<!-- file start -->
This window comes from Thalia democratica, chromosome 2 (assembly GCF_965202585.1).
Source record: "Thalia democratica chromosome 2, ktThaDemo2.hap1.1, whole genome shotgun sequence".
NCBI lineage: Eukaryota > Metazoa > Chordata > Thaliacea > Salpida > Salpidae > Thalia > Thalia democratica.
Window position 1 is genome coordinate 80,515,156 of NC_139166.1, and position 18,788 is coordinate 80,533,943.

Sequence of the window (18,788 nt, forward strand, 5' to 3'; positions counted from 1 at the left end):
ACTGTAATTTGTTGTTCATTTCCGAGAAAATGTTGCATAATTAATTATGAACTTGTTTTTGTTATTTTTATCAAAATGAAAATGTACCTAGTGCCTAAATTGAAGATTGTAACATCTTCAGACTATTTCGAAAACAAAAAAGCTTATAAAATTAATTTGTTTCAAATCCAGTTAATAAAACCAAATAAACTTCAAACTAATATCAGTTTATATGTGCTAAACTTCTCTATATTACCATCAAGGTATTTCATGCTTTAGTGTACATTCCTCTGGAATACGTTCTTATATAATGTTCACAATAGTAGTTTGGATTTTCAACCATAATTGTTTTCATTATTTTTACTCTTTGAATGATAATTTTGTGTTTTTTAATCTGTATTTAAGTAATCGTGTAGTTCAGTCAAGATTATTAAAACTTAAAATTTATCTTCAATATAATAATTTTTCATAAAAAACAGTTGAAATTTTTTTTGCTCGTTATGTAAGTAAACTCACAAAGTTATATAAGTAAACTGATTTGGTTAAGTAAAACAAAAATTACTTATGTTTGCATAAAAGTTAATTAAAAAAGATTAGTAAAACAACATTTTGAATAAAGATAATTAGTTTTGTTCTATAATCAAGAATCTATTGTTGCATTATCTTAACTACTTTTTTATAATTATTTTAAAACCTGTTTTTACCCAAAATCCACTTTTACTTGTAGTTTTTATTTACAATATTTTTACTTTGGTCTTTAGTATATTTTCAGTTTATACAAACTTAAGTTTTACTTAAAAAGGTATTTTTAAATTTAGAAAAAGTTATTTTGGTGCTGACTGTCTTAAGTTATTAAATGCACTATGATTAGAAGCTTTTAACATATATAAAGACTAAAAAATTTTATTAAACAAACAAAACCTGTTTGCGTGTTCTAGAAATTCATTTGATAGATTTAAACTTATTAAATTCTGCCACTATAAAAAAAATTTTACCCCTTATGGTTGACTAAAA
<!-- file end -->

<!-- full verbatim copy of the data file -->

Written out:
This window comes from Thalia democratica, chromosome 2 (assembly GCF_965202585.1).
Source record: "Thalia democratica chromosome 2, ktThaDemo2.hap1.1, whole genome shotgun sequence".
NCBI lineage: Eukaryota > Metazoa > Chordata > Thaliacea > Salpida > Salpidae > Thalia > Thalia democratica.
Window position 1 is genome coordinate 80,515,156 of NC_139166.1, and position 18,788 is coordinate 80,533,943.

Sequence of the window (18,788 nt, forward strand, 5' to 3'; positions counted from 1 at the left end):
ACTGTAATTTGTTGTTCATTTCCGAGAAAATGTTGCATAATTAATTATGAACTTGTTTTTGTTATTTTTATCAAAATGAAAATGTACCTAGTGCCTAAATTGAAGATTGTAACATCTTCAGACTATTTCGAAAACAAAAAAGCTTATAAAATTAATTTGTTTCAAATCCAGTTAATAAAACCAAATAAACTTCAAACTAATATCAGTTTATATGTGCTAAACTTCTCTATATTACCATCAAGGTATTTCATGCTTTAGTGTACATTCCTCTGGAATACGTTCTTATATAATGTTCACAATAGTAGTTTGGATTTTCAACCATAATTGTTTTCATTATTTTTACTCTTTGAATGATAATTTTGTGTTTTTTAATCTGTATTTAAGTAATCGTGTAGTTCAGTCAAGATTATTAAAACTTAAAATTTATCTTCAATATAATAATTTTTCATAAAAAACAGTTGAAATTTTTTTTGCTCGTTATGTAAGTAAACTCACAAAGTTATATAAGTAAACTGATTTGGTTAAGTAAAACAAAAATTACTTATGTTTGCATAAAAGTTAATTAAAAAAGATTAGTAAAACAACATTTTGAATAAAGATAATTAGTTTTGTTCTATAATCAAGAATCTATTGTTGCATTATCTTAACTACTTTTTTATAATTATTTTAAAACCTGTTTTTACCCAAAATCCACTTTTACTTGTAGTTTTTATTTACAATATTTTTACTTTGGTCTTTAGTATATTTTCAGTTTATACAAACTTAAGTTTTACTTAAAAAGGTATTTTTAAATTTAGAAAAAGTTATTTTGGTGCTGACTGTCTTAAGTTATTAAATGCACTATGATTAGAAGCTTTTAACATATATAAAGACTAAAAAATTTTATTAAACAAACAAAACCTGTTTGCGTGTTCTAGAAATTCATTTGATAGATTTAAACTTATTAAATTCTGCCACTATAAAAAAAATTTTACCCCTTATGGTTGACTAAAA